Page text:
Request a copy of our free divorce book, or attend one of our monthly divorce seminars. Our books were written by our attorneys, and the seminars are taught by our attorneys, so you know you’ll get up to date, Virginia specific divorce information.
3. Don’t sign ANYTHING.
Don’t let him force you into signing something. Even if he tells you its temporary, you should always make sure to have any legal documents reviewed by an attorney BEFORE you sign. Don’t to be too dramatic, but, once you sign, it’s pretty much too late to change anything. He’s taking advantage of your vulnerability, and you’ll pay dearly later on down the line if you don’t make absolutely certain that this agreement is fair and says what you think it says.
4. Don’t listen to him.
He’s going to tell you things. He’s going to sound authoritative. He’s going to make you upset. It’s what husbands do in divorce. When you’re dealing with a narcissistic husband, it’s about a gazillion times worse. He’s not your friend. He’s not on your team. He’s telling you things to upset you. He doesn’t know the truth, and he doesn’t care. Because it’s not about the truth, anyway, it’s about intimidating and upsetting you, and making you feel like you’re going to wind up in your worst case scenario.5. Hire an attorney.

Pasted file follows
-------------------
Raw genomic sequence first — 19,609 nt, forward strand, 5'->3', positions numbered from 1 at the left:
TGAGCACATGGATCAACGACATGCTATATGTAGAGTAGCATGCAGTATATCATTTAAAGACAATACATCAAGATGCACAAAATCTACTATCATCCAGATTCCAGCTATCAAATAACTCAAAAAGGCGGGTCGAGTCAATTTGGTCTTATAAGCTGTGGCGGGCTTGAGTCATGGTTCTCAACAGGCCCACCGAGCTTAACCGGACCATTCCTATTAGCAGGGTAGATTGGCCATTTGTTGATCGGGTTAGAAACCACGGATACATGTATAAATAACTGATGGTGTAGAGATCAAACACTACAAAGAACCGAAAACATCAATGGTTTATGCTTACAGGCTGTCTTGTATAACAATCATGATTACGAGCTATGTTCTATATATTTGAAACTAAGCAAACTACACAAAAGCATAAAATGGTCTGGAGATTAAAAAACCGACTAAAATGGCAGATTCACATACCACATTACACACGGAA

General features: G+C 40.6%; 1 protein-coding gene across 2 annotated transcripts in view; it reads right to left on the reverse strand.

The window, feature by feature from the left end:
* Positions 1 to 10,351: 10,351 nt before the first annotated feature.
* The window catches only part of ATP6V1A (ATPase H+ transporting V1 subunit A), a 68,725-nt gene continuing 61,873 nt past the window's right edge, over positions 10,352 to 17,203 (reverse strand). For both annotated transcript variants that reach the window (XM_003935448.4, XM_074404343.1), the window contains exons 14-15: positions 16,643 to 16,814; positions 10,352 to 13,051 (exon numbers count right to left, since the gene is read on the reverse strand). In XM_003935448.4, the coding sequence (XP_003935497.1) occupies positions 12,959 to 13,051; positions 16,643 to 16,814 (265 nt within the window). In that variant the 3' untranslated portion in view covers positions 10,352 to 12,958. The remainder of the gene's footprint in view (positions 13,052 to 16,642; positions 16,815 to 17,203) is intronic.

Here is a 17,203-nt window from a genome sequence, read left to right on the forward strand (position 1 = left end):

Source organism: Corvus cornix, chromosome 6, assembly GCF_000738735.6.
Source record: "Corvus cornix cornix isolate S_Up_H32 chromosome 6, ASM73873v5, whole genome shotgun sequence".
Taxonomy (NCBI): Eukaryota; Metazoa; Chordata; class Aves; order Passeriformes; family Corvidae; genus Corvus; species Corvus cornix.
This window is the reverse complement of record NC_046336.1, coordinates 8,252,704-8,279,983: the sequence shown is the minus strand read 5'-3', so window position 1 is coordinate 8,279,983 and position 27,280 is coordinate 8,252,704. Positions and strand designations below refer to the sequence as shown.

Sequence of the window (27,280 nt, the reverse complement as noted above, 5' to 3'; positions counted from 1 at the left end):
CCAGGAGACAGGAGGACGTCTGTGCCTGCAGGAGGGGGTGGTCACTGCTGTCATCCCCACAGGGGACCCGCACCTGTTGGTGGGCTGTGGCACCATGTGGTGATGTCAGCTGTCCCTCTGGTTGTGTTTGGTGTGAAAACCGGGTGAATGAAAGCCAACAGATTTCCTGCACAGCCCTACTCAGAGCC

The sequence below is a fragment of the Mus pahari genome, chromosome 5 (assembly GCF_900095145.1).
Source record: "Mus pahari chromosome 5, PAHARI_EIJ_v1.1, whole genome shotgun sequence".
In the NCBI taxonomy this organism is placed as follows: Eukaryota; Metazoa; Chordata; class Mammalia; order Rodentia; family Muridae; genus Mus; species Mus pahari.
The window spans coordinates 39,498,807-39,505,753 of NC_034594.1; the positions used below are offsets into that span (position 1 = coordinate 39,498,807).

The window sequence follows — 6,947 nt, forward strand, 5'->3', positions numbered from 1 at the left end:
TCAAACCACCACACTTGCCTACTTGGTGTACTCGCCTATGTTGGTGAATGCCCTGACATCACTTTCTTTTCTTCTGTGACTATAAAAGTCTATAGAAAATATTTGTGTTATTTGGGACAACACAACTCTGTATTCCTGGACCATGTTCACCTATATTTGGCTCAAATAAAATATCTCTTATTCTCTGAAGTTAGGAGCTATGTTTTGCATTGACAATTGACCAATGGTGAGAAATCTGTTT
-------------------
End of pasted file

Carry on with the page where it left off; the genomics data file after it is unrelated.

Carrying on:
I’m sorry to say it, but it’s true. There’s no law in Virginia that requires that you hire an attorney to represent you in your divorce case, even if your case is contested, but all bets are off when it comes to dealing with a narcisstic husband. I know it’s expensive, and it’s probably difficult to come up with the money to even consult with an attorney right now, but having an attorney on your side can pay you back in spades later on down the line (especially if you’re so bruised and battered right now that you’ve ever, even for a moment, considered just signing whatever he wants so that you can get the heck out of the marriage).
Remember that a divorce is the single biggest financial transaction in most adults lives—and, if you’ve got kids together, though it may not be a financial consideration, this is probably THE most important transaction of your life. The time is now to get what you need to get to be able to move on and start fresh after your divorce is finalized. This is a vulnerable time for you, and a time where I’ve seen plenty of women sign away things that they had a right to receive.
Don’t put yourself in the poorhouse, or risk losing custody, because you’re too scared to hire an attorney. You’ll need someone on your side, in your corner, during your divorce, even more so than most women. You’ll be okay. You’ve just got to be smart about this. You need someone on your side who is experienced in handling narcissistic husbands. It doesn’t happen every day, and it does tend to make the divorce process a little extra difficult. It’s a lot to handle on your own. So, read our book, attend our seminar, and give our office a call so we can help you plan your next steps. You can reach us at 757-425-5200.